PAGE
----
Re: [OAUTH-WG] [EXTERNAL] Re: JWT Secured Authorization Request (JAR) vs OIDC request object

"Richard Backman, Annabelle" <> Fri, 17 January 2020 16:24 UTC

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From: "Richard Backman, Annabelle" <>
To: Justin Richer <>
CC: Joseph Heenan <>, oauth <>
Thread-Topic: [OAUTH-WG] [EXTERNAL] Re: JWT Secured Authorization Request (JAR) vs OIDC request object
Date: Fri, 17 Jan 2020 16:24:37 +0000
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Subject: Re: [OAUTH-WG] [EXTERNAL] Re: JWT Secured Authorization Request (JAR) vs OIDC request object
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+1 to Justin’s comments. From a security standpoint parameters in the query  string are no different from those in JWT unprotected headers (or protected if they’re also in the request object). Although I‘d amend Justin’s suggestion to say that if a parameter is both inside the request object and outside and they do not match, reject the request as suspicious.

On Jan 17, 2020, at 5:45 AM, Justin Richer <> wrote:

 I don’t agree with this stance from a security or implementation perspective.

If there’s a clear order of precedence for the information, it’s not particularly problematic. Everything inside the request object is to be taken over things outside the request object. We have the exact same semantics and process with dynamic registration, where the software statement is carried alongside plain JSON claims, and the two are mixed with a very simple algorithm:

 - If a field is inside the signed payload, use that value and ignore any copy of it on the outside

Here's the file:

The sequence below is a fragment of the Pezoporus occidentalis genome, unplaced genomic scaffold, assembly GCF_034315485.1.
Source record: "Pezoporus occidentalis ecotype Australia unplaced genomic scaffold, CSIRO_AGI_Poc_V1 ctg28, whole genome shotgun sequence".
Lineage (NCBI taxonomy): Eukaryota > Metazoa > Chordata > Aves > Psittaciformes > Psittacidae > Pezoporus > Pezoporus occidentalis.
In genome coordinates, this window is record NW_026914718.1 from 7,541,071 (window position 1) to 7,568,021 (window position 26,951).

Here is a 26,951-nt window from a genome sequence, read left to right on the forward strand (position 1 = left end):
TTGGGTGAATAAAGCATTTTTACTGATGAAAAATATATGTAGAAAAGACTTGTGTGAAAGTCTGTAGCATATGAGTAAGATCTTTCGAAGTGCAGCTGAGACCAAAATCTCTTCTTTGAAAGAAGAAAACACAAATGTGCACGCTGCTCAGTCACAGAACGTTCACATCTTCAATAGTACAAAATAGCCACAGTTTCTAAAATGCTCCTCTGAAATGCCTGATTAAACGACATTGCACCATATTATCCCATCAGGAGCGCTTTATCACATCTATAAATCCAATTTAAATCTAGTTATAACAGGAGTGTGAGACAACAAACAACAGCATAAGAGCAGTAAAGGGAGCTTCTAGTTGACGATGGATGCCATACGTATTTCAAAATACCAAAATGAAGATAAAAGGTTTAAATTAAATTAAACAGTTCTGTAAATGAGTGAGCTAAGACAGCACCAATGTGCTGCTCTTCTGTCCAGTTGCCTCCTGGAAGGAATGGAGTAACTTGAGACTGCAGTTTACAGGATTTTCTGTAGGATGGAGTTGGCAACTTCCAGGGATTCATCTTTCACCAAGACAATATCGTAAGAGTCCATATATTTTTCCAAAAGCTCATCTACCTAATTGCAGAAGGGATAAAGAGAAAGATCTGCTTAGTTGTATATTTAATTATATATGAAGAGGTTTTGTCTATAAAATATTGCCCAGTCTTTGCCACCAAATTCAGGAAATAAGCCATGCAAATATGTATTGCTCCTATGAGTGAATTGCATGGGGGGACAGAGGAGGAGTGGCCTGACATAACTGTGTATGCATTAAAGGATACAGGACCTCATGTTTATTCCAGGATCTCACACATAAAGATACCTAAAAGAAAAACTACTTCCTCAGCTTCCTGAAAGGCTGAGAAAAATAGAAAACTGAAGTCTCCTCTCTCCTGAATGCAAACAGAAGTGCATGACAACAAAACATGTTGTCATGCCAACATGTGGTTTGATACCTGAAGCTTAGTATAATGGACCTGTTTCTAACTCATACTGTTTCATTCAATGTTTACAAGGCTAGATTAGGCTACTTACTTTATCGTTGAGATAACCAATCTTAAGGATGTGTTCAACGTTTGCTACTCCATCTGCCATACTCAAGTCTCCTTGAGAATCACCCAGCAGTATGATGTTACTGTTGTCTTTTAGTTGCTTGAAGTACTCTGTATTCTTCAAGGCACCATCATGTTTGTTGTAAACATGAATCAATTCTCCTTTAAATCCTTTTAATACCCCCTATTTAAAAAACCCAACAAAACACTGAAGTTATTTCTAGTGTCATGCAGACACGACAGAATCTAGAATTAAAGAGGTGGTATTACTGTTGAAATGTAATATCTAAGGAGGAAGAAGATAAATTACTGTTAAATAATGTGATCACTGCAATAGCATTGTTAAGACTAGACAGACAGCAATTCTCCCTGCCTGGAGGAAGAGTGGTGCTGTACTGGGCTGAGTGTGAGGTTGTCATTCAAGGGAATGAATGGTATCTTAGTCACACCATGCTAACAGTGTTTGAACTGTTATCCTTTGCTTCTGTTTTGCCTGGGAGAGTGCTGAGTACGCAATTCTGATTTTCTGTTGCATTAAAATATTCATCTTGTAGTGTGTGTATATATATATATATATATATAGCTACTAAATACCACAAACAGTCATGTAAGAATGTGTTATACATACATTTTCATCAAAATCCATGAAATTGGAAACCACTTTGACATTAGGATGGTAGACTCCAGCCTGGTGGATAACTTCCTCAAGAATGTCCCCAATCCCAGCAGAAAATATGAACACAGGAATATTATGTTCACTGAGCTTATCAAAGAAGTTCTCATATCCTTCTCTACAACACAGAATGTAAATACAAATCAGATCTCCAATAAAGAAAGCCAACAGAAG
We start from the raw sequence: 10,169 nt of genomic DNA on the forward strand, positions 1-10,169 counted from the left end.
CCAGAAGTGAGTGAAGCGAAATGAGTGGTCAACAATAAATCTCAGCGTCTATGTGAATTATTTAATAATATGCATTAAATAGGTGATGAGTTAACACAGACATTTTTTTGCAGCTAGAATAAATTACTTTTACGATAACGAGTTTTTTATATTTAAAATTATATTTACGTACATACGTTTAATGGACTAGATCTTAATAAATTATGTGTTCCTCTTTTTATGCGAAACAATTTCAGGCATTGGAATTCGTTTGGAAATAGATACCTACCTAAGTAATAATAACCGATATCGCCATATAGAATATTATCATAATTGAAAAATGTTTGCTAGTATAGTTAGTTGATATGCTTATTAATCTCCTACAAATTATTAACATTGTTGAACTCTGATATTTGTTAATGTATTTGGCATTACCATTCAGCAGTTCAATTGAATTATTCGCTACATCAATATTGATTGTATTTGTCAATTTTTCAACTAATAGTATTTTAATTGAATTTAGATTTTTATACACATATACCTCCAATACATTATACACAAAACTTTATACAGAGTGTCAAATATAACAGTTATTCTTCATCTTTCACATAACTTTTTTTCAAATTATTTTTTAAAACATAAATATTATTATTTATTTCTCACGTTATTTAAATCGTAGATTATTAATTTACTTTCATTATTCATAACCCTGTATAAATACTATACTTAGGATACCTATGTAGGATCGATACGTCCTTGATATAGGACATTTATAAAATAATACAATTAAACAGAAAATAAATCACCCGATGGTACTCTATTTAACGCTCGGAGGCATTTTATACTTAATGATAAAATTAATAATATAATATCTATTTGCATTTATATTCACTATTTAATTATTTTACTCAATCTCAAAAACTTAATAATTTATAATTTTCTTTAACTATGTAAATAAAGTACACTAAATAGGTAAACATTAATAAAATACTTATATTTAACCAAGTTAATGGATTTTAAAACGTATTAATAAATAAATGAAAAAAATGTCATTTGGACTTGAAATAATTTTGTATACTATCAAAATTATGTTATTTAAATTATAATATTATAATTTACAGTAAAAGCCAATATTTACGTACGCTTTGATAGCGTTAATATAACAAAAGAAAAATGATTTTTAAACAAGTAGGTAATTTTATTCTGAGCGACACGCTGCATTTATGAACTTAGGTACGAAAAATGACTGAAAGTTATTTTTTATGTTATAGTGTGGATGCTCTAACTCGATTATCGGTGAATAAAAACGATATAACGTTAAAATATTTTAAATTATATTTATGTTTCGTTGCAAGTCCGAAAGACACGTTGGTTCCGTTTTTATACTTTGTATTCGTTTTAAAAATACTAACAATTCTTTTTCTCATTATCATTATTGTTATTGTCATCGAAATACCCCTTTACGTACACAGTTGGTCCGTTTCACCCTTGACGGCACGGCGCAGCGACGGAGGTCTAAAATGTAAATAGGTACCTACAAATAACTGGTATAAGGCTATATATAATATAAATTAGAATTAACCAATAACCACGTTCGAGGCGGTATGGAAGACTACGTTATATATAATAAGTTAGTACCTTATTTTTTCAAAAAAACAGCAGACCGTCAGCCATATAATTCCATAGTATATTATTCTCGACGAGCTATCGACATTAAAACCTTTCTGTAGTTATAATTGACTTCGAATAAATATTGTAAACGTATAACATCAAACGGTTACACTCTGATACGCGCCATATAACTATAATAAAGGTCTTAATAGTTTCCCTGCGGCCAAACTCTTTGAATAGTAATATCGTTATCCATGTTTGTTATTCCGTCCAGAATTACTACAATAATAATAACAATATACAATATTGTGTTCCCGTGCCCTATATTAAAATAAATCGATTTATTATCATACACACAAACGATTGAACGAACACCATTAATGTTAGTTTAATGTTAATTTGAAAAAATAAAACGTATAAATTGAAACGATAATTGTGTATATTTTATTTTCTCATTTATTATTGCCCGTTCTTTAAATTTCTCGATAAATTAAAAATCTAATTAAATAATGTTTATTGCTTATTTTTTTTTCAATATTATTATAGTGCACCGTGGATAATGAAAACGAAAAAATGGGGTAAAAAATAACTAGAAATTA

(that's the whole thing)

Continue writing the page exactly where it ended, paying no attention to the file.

- If a field is not inside the signed payload and is outside the signed payload, use the outside value

Can someone please point out a concrete security issue with this algorithm? This is the extent of the “merge” semantics that we need here, and it would solve not only the ability to use this for use cases that call for a more static request object (perhaps signed by a third party and not the client) along side the plain parameters that can vary, but also the backwards compatibility issue that’s been discussed. With this algorithm in place, you could have OIDC clients actually be compliant with the spec, since OIDC requires replication of the values inside the request object on the outside with exact matches. An OIDC server wouldn’t be fully compliant with the new spec since it would reject some compliant JAR requests that are missing the external parameters, but that’s fairly easy logic to add on the OIDC side. And in that case you get a matrix of compatibility like:

              JAR Server | OIDC Server  |
JAR Client  |     YES    |      NO      |
OIDC Client |     YES    |     YES      |

Breaking one out of the four possible combinations in a very predictable way is, I think, the best way to handle backwards compatibility here.

But between this issue and JAR’s problematic call for the value of a request_uri to always be a JWT and be fetchable by the AS (neither of which are true in the case of PAR) makes me think we need to pull this back and rework those things, in a push back to the IESG’s comments.

 — Justin

On Jan 16, 2020, at 7:38 PM, Joseph Heenan <<>> wrote:

I agree with this, particularly the security concerns of merging. If we merge, we can much guarantee there will eventually be a security issue where an attacker is able to gain an advantage by adding a parameter to the url query (which the server would then happily process if that parameter isn’t found inside the request object). Ruling out that case makes security analysis (particularly when creating new OAuth2 parameters) significantly simpler.